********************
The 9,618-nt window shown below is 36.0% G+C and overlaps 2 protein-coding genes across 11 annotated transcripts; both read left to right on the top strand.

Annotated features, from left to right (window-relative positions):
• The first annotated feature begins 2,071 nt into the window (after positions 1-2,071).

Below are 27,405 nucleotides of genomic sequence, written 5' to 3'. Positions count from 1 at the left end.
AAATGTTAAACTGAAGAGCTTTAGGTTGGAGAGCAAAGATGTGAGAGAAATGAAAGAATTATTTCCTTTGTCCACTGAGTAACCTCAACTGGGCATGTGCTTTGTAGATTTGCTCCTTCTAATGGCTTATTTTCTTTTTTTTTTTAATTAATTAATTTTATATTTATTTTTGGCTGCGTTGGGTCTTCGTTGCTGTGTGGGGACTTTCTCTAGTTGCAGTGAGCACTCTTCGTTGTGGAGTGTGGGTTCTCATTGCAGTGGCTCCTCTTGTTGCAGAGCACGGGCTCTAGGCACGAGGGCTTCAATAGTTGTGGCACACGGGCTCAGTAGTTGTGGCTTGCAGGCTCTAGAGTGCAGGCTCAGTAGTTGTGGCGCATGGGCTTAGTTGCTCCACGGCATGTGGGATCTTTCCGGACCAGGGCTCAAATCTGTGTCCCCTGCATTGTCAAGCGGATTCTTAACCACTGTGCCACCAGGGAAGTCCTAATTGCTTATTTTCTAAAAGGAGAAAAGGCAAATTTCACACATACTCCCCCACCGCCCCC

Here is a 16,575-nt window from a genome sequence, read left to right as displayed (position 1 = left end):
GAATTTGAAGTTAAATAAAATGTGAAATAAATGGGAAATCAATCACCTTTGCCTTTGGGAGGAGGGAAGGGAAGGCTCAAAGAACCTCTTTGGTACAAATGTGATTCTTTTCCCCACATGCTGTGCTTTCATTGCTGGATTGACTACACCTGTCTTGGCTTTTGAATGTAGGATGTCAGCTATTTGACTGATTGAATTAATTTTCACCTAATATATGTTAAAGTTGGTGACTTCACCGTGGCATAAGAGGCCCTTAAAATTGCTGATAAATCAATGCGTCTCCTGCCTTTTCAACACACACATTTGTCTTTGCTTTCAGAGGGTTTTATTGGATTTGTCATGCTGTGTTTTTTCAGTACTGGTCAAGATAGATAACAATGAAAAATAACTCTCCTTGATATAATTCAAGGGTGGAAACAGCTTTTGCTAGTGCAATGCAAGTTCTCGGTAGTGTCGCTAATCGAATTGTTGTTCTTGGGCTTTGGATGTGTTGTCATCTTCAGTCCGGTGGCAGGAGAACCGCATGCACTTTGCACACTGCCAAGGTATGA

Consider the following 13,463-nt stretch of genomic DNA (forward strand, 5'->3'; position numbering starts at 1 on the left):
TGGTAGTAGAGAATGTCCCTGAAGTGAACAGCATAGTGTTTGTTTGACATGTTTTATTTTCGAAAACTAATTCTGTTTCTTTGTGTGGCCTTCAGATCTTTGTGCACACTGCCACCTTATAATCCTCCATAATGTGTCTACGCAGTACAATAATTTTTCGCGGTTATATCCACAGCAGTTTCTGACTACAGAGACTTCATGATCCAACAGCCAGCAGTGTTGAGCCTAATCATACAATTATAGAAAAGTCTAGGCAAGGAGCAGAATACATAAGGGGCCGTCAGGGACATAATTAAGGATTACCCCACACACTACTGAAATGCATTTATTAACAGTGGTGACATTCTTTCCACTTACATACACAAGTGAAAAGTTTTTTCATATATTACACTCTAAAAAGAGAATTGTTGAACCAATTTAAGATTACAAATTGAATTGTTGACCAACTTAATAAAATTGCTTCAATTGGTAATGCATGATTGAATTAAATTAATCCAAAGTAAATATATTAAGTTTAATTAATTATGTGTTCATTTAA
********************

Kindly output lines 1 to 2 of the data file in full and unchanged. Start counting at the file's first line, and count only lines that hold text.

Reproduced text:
The 9,618-nt window shown below is 36.0% G+C and overlaps 2 protein-coding genes across 11 annotated transcripts; both read left to right on the top strand.

Annotated features, from left to right (window-relative positions):